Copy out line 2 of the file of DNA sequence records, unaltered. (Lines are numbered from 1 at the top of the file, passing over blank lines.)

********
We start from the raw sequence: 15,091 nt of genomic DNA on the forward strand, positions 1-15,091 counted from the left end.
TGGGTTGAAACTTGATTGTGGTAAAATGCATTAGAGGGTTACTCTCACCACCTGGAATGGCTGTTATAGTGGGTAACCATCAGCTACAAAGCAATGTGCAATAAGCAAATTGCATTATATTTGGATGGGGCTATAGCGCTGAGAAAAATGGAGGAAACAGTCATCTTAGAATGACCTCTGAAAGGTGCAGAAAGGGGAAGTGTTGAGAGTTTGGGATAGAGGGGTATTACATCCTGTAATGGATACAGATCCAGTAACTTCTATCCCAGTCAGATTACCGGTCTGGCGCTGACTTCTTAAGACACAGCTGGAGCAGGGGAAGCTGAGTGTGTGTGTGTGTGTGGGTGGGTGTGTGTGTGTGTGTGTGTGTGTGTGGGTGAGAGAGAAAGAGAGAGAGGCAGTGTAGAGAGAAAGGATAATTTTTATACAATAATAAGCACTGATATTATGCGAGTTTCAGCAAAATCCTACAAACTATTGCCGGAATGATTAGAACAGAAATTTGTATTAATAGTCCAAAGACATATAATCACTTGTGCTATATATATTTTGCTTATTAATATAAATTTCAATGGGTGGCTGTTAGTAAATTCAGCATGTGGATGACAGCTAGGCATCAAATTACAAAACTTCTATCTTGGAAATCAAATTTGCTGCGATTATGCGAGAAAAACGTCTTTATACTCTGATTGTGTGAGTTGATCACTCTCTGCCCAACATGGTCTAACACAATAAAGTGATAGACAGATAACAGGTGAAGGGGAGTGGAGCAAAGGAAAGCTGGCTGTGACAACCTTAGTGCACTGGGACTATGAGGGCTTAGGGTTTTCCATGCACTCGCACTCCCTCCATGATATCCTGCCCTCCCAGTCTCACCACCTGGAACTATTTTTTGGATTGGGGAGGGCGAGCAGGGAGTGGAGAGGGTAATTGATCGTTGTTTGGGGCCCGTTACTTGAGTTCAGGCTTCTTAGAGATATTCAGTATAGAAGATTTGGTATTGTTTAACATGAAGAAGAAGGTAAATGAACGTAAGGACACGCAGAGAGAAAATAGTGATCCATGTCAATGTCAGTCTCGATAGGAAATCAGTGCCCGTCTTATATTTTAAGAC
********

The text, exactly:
TGGGTTGAAACTTGATTGTGGTAAAATGCATTAGAGGGTTACTCTCACCACCTGGAATGGCTGTTATAGTGGGTAACCATCAGCTACAAAGCAATGTGCAATAAGCAAATTGCATTATATTTGGATGGGGCTATAGCGCTGAGAAAAATGGAGGAAACAGTCATCTTAGAATGACCTCTGAAAGGTGCAGAAAGGGGAAGTGTTGAGAGTTTGGGATAGAGGGGTATTACATCCTGTAATGGATACAGATCCAGTAACTTCTATCCCAGTCAGATTACCGGTCTGGCGCTGACTTCTTAAGACACAGCTGGAGCAGGGGAAGCTGAGTGTGTGTGTGTGTGTGGGTGGGTGTGTGTGTGTGTGTGTGTGTGTGTGGGTGAGAGAGAAAGAGAGAGAGGCAGTGTAGAGAGAAAGGATAATTTTTATACAATAATAAGCACTGATATTATGCGAGTTTCAGCAAAATCCTACAAACTATTGCCGGAATGATTAGAACAGAAATTTGTATTAATAGTCCAAAGACATATAATCACTTGTGCTATATATATTTTGCTTATTAATATAAATTTCAATGGGTGGCTGTTAGTAAATTCAGCATGTGGATGACAGCTAGGCATCAAATTACAAAACTTCTATCTTGGAAATCAAATTTGCTGCGATTATGCGAGAAAAACGTCTTTATACTCTGATTGTGTGAGTTGATCACTCTCTGCCCAACATGGTCTAACACAATAAAGTGATAGACAGATAACAGGTGAAGGGGAGTGGAGCAAAGGAAAGCTGGCTGTGACAACCTTAGTGCACTGGGACTATGAGGGCTTAGGGTTTTCCATGCACTCGCACTCCCTCCATGATATCCTGCCCTCCCAGTCTCACCACCTGGAACTATTTTTTGGATTGGGGAGGGCGAGCAGGGAGTGGAGAGGGTAATTGATCGTTGTTTGGGGCCCGTTACTTGAGTTCAGGCTTCTTAGAGATATTCAGTATAGAAGATTTGGTATTGTTTAACATGAAGAAGAAGGTAAATGAACGTAAGGACACGCAGAGAGAAAATAGTGATCCATGTCAATGTCAGTCTCGATAGGAAATCAGTGCCCGTCTTATATTTTAAGAC